50 Cent: From crack dealer to tycoon

We profile rapper 50 Cent, 'master brand-builder and shrewd businessman' who sees his years spent hustling crack and finding hip-hop stardom as just a training ground for his true vocation: business.

It's easy to be cynical about rap stars' business ventures: most consist of milking their fame to make easy money from advertising deals and merchandise.

But the way 50 Cent tells it, the years spent hustling crack, surviving "diss wars" and finding stardom as a hip-hop king were just a training ground for his true vocation: business. "I used to read The Wall Street Journal before my music took off," he told the FT. "People assumed I had more interest in the sports section but, for me, it was always amazing to see the possibilities [of] some investment that could take me to a different space financially. I didn't get into [rap] for the music, I got in it for the business."

The link between hip-hop and entrepreneurialism has been well-covered by a mini-publishing industry dedicated to instructing (mainly white) executives on how to apply rapper wisdom in the boardroom. But 50 Cent, whose teenage apprenticeship began when an older drug-dealer took him aside to advise him on the flaws in his "business model", has a particularly Darwinian take. "The one difference between a boss in my neighbourhood and the CEO of a company is that the guy selling drugs doesn't think killing you is not an option," he says. "The guy running the straight business might not have psychotic means of accomplishing his goals but he will do pretty much everything else short of killing you to get what he wants."

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Having survived being shot nine times at close range in 2000, 50 Cent's defensive approach is understandable. Most of his time now is taken up either touring or promoting his business interests, which, despite his efforts to distinguish himself from other rappers, centre on his G-Unit merchandising line (everything from clothes to video games and condoms) and some lucrative endorsement deals. Forbes calls him "a masterful brand-builder and a shrewd businessman". Last year he scooped $100m when Coca-Cola bought the company behind his "Formula 50" vitamin water (wisely, he'd insisted on a stake as well as fees). Even his feuds now have a commercial edge. A recent face-off with rival rapper Kanye West helped promote both their new albums.

Yet it remains a dangerous game, says The Sunday Telegraph. The bulletproof vest "Fitty" wears, and the bulletproof HumVee he drives, aren't just for show: only last year, Q magazine dubbed him Dead Man Walking'. "My past is my shadow," he says. "Everywhere I go, it goes with me."

Born in Queens in 1975 to 15-year-old Sabrina Jackson and named Curtis James Jackson III, he was devastated when his drug-dealer mother was murdered when he was eight. But within a few years he'd become so good at dealing himself that he could easily pull in $3,000 on a good day. "It was the only way that I could provide for myself," he told the FT.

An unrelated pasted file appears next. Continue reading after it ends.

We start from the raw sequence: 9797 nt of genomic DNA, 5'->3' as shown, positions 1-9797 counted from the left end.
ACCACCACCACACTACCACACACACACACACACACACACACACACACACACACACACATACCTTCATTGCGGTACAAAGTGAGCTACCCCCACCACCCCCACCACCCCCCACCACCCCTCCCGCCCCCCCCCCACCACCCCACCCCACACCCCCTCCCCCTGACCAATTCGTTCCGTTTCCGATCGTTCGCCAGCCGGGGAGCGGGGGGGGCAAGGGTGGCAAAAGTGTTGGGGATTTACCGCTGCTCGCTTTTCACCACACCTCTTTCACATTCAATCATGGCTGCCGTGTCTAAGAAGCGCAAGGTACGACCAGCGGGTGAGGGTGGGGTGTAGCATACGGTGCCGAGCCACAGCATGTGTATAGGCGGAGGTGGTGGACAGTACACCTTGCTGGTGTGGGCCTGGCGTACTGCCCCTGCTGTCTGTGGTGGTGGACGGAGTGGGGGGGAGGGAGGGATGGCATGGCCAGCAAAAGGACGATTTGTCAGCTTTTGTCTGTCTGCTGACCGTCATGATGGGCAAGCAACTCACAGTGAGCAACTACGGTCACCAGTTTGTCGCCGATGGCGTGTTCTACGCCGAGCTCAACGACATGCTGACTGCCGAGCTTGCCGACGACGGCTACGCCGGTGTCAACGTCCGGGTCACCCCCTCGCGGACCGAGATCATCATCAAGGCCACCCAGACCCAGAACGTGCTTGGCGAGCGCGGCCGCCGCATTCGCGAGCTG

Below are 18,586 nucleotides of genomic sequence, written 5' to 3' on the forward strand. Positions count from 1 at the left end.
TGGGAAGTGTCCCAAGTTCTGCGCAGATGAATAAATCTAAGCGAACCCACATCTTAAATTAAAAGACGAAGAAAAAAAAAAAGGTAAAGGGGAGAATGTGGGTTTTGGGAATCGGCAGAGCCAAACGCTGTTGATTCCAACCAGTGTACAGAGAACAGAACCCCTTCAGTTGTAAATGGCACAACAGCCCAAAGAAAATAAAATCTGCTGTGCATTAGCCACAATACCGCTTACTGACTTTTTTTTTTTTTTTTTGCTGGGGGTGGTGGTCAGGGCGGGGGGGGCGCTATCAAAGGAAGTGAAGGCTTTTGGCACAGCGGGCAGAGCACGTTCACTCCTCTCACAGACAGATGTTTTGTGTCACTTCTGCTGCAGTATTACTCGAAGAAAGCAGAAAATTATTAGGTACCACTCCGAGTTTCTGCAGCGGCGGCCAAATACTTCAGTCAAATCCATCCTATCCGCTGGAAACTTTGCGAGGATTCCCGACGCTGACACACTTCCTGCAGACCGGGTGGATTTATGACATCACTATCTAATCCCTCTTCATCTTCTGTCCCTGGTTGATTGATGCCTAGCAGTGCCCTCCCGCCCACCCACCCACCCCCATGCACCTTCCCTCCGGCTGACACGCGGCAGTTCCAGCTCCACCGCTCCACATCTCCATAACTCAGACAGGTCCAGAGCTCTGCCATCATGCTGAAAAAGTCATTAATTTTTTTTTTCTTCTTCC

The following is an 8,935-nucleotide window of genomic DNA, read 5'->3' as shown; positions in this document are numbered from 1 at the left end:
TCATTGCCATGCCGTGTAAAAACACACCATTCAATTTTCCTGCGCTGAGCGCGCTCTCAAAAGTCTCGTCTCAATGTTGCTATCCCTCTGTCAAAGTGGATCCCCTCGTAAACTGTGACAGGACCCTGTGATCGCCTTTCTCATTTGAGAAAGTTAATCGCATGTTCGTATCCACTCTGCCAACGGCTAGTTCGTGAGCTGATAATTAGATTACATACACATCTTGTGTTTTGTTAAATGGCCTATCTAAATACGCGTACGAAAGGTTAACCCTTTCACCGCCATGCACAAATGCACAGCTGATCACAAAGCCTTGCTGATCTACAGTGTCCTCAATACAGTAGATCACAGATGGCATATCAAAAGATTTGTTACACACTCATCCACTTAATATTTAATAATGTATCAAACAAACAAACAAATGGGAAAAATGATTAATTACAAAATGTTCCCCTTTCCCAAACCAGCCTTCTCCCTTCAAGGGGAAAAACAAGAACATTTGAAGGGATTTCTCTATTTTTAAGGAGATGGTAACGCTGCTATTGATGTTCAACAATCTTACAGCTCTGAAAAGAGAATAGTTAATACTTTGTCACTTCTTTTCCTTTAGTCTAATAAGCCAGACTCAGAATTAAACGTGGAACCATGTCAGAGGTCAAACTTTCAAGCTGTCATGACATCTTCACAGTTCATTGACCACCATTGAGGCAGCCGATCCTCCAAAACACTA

He got his first break in the music business in 1997 when he sent a demo to Jam Master Jay, who became his mentor. But it was discovery by Eminem in 2002 that led to a multi-million dollar record contract and his blockbuster debut, Get Rich or Die Tryin'. Those who know 50 Cent well say this motto hasn't changed. "In his mind, he could go at any moment," says rap management author Robert Greene. "He's got this fatalism, and because of that he wants to get as much done as he can. He wants the biggest empire of anyone who's emerged from hip-hop."

Could 50 Cent be in danger of losing currency?

In person, 50 Cent is described as "contained, impeccably polite and even jovial". But he can still explode if things don't go his way, says the Los Angeles Times. Last year, during a row with record company bosses, he tore a 70-inch plasma TV off the wall, and hurled his BlackBerry through a window. His rage was due to the leaking of an embargoed video, but the underlying reason may have been his falling sales.

Hip-hop, or 50 Cent's version of it, is going out of style. "In a fractured marketplace, in which gimmicky Southern rap is the subgenre du jour and hard-core New York hip-hop has taken a back seat," 50 Cent "faces questions about continuing relevance". But buoyed by the success of his business brand, 50 Cent seems to be taking his declining popularity well. "When the fans stop screaming... it's nice to have created a safe place for yourself," he told the Daily Record.

He's certainly never been busier. Alongside his business empire, he's dabbling in publishing (a well-received autobiography and a new management book, co-authored with Robert Greene); and a career in film is taking off. Imminent releases include The Dance with Nicolas Cage and Righteous Kill ("that's myself, Al Pacino and Robert De Niro"). But these all rely to some extent on 50 Cent's mystique as a rap artist. "I've still got lots of experiences to draw on for my work," he says. "I've only been famous for four years. I've got 27 years before that to talk about." But the real test of his prowess as a businessman, surely, is whether he can now move on from his past.